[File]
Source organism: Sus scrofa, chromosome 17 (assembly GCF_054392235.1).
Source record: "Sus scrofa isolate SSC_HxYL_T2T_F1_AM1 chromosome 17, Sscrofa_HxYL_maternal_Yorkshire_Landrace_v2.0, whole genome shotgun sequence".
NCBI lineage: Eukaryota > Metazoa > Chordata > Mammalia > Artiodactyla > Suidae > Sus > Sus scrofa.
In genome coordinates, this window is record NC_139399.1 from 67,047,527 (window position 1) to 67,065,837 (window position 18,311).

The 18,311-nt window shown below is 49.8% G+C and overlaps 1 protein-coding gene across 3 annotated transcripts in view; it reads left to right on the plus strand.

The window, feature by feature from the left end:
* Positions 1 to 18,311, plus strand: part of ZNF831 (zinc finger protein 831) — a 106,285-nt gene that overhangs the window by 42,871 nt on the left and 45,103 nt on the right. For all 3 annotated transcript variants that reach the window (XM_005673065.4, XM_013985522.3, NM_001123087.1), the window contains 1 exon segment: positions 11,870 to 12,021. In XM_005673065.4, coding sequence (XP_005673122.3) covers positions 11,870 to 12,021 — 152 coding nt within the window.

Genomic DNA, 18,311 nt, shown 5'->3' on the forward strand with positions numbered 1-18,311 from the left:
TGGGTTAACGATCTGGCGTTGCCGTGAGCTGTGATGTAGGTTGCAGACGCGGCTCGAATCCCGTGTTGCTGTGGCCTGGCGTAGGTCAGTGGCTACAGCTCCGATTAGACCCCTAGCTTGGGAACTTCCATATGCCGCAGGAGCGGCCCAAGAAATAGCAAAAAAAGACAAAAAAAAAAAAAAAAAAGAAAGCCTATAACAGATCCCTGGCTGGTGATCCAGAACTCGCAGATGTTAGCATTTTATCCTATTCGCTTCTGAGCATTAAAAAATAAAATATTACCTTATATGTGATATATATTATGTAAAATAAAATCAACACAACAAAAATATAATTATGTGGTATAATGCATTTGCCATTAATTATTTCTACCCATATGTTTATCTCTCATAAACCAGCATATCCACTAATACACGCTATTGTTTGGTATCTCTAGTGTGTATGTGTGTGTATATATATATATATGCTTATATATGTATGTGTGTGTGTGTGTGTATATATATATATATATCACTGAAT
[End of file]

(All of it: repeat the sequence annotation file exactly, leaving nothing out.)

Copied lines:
Source organism: Sus scrofa, chromosome 17 (assembly GCF_054392235.1).
Source record: "Sus scrofa isolate SSC_HxYL_T2T_F1_AM1 chromosome 17, Sscrofa_HxYL_maternal_Yorkshire_Landrace_v2.0, whole genome shotgun sequence".
NCBI lineage: Eukaryota > Metazoa > Chordata > Mammalia > Artiodactyla > Suidae > Sus > Sus scrofa.
In genome coordinates, this window is record NC_139399.1 from 67,047,527 (window position 1) to 67,065,837 (window position 18,311).

The 18,311-nt window shown below is 49.8% G+C and overlaps 1 protein-coding gene across 3 annotated transcripts in view; it reads left to right on the plus strand.

The window, feature by feature from the left end:
* Positions 1 to 18,311, plus strand: part of ZNF831 (zinc finger protein 831) — a 106,285-nt gene that overhangs the window by 42,871 nt on the left and 45,103 nt on the right. For all 3 annotated transcript variants that reach the window (XM_005673065.4, XM_013985522.3, NM_001123087.1), the window contains 1 exon segment: positions 11,870 to 12,021. In XM_005673065.4, coding sequence (XP_005673122.3) covers positions 11,870 to 12,021 — 152 coding nt within the window.

Genomic DNA, 18,311 nt, shown 5'->3' on the forward strand with positions numbered 1-18,311 from the left:
TGGGTTAACGATCTGGCGTTGCCGTGAGCTGTGATGTAGGTTGCAGACGCGGCTCGAATCCCGTGTTGCTGTGGCCTGGCGTAGGTCAGTGGCTACAGCTCCGATTAGACCCCTAGCTTGGGAACTTCCATATGCCGCAGGAGCGGCCCAAGAAATAGCAAAAAAAGACAAAAAAAAAAAAAAAAAAGAAAGCCTATAACAGATCCCTGGCTGGTGATCCAGAACTCGCAGATGTTAGCATTTTATCCTATTCGCTTCTGAGCATTAAAAAATAAAATATTACCTTATATGTGATATATATTATGTAAAATAAAATCAACACAACAAAAATATAATTATGTGGTATAATGCATTTGCCATTAATTATTTCTACCCATATGTTTATCTCTCATAAACCAGCATATCCACTAATACACGCTATTGTTTGGTATCTCTAGTGTGTATGTGTGTGTATATATATATATATGCTTATATATGTATGTGTGTGTGTGTGTGTATATATATATATATATCACTGAAT